ABC 27 News – LANCASTER COUNTY, Pa. (WHTM) — A recent poll shows that a majority of Pennsylvanians surveyed consider time spent outdoors to be “essential” to their wellbeing during the COVID-19 pandemic. There are steps visitors can take to safely enjoy the outdoors while minimizing their negative impacts on natural spaces.
The Allegheny Front – Reports of illegal dumping to Keep Pennsylvania Beautiful were up by 212 percent in 2020. Their community-based enforcement program called Illegal Dump Free PA does have a surveillance camera loan program so that communities can catch people in the act of throwing couches over hillsides or trash bags into wooded areas. But program coordinator Rob Dubas says a lot of reports of illegal dumping come from the public through a form on one of their two websites, through social media, phone calls, and in one case, a letter that was sent through regular old snail mail.
(December 1, 2020) Beltzville State Park is one of the many state parks across Pennsylvania to experience an uptick in visitors this year. With most other forms of entertainment shut down due to the pandemic, outdoor recreation soared and so did the amount of litter left behind. Thanks to the Beltzville State Park Friends group, the park saw regular litter pick-ups. The group adopted Beltzville Lake and shore area and a two-mile stretch of nearby Pohopoco Drive in 2016 through Keep Pennsylvania Beautiful’s road and area adoption program. Staff at Beltzville State Park support cleanups of the lake area while Towamensing and Franklin Townships approved the adoption and regular litter cleanups along Pohopoco Drive.
The Keep Pennsylvania Beautiful adoption program is available statewide for municipal roads, parks, neighborhood blocks, greenways, waterways and trails. Keep Pennsylvania Beautiful provides a sign recognizing the volunteers’ efforts and seeks the support of the local parks and municipalities to provide the sign post, install the sign and provide trash disposal options as needed.
“Shortly after forming the Beltzville State Park Friends Group, we became involved with Keep Pennsylvania Beautiful. They provided recognition signs for our road and lakeshore adoptions. The signs not only helped us get our name out there, but also let people know the areas are being watched and taken care of. This year, Keep Pennsylvania Beautiful provided our group with new litter grabbers and we get free cleanup supplies by participating in their Pick Up Pennsylvania event in the spring and fall,” said Diane Szwajkowski, Chair of Friends of Beltzville State Park.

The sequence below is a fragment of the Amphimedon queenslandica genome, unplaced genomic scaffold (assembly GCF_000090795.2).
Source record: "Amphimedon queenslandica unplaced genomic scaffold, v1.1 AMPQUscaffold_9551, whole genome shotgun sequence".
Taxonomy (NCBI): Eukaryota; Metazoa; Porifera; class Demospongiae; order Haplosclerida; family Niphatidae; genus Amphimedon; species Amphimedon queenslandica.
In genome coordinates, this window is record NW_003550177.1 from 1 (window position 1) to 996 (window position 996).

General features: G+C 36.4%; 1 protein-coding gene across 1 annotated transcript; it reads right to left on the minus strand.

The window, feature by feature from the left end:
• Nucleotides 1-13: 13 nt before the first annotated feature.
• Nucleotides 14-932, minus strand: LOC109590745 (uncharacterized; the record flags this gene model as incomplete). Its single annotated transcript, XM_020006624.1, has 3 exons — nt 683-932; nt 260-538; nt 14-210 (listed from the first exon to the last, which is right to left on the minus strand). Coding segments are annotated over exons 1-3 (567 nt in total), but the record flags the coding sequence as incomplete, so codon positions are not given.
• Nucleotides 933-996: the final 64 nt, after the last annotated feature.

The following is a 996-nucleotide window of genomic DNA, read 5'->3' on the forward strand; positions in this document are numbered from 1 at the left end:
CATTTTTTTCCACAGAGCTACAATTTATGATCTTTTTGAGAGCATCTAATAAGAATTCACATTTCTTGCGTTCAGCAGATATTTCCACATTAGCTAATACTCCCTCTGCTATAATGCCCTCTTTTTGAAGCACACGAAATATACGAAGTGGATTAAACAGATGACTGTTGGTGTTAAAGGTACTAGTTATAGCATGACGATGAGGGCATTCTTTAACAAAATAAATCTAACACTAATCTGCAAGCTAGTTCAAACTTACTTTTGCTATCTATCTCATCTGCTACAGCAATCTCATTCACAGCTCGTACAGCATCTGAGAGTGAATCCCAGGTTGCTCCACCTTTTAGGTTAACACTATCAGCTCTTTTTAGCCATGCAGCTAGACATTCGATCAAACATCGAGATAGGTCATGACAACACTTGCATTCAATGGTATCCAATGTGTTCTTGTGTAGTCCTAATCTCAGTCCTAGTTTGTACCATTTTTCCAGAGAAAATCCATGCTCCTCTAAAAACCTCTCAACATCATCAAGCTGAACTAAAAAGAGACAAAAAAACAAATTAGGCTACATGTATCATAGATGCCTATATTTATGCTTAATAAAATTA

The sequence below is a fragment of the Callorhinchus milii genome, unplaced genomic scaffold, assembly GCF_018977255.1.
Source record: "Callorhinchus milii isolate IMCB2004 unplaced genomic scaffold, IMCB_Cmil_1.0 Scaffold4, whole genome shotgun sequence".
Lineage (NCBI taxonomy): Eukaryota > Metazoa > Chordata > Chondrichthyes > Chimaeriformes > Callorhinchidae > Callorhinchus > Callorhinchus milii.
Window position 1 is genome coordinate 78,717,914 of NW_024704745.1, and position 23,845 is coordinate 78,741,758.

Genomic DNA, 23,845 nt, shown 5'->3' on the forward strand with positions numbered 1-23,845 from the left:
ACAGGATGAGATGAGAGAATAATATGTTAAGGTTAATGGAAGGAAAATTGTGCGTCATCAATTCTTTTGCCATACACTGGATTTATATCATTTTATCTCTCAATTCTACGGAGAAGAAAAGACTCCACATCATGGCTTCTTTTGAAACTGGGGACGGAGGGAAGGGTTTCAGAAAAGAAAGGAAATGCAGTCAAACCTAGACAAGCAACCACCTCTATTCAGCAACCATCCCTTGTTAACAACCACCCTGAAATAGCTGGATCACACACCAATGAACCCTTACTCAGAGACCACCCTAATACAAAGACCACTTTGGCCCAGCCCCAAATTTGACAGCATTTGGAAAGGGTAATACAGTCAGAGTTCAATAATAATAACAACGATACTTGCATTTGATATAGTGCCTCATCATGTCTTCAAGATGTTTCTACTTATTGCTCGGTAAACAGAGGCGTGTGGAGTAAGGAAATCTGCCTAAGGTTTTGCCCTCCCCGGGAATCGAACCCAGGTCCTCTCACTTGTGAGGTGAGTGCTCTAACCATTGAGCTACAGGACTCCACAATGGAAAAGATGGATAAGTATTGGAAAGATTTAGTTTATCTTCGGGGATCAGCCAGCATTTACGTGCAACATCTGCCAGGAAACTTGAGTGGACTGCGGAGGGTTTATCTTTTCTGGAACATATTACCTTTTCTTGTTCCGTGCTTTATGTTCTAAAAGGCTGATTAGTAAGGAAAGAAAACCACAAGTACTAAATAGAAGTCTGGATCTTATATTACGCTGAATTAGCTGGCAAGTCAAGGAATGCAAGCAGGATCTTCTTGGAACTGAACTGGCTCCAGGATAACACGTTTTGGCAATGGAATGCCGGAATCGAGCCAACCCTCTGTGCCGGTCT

Columbia Gas of Pennsylvania, funded by the NiSource Charitable Foundation, provided litter grabbers to Keep Pennsylvania Beautiful adopters. The Pennsylvania Department of Environmental Protection, PennDOT, Keep America Beautiful, GLAD Products Company and the Ocean Conservancy provided gloves, bags and safety vests to participants registered with Keep Pennsylvania Beautiful’s Pick Up Pennsylvania initiative.
“Litter cleanups divert park and municipal personnel from routine maintenance tasks meant to benefit the health and safety of the community. It affects neighborhoods environmentally, socially and economically,” said Shannon Reiter, President of Keep Pennsylvania Beautiful.
According to Keep Pennsylvania Beautiful’s 2019 study, The Cost of Littering and Illegal Dumping in Pennsylvania, just nine cities in Pennsylvania spend $68 million annually on cleanup, education, enforcement and prevention efforts to address litter and illegal dumping. In addition, the Pennsylvania Department of Transportation spent over $65 million removing litter from within highway rights-of-way between 2014 and 2018.
“Our adoption program helps mitigate costs by providing the tools and resources residents need to be stewards of their communities,” said Reiter. “We appreciate the commitment of the Friends group at Beltzville State Park and for the cooperation and support of the State Park and municipalities. This partnership has improved the park and surrounding area for all visitors and the wildlife that call it home. Without everyone’s cooperation, our program would not be possible. Thank you!”
“As an all-volunteer group, we look forward to our cleanups. It provides an opportunity for us to socialize with like-minded people and we enjoy improving our State Park and local community. The park takes care of the trash we collect. It has been a great relationship. We are grateful for the support of the park and Keep Pennsylvania Beautiful,” said Szwajkowski.
Until the threat of the Novel Coronavirus (COVID 19) passes, Keep Pennsylvania Beautiful suggests doing a cleanup either solo or with household family members and encourages adhering to the recommendations for social distancing.
For more information about adopting a municipal road, park, trail or waterway, visit keeppabeautiful.org and choose Keep It, then Adoption Program or contact Stephanie Larson at email@example.com or 877.772.3673 x104. For information about adopting a state maintained road, visit the PA Department of Transportation at www.penndot.gov and search Adopt-a-Highway.
About Keep Pennsylvania Beautiful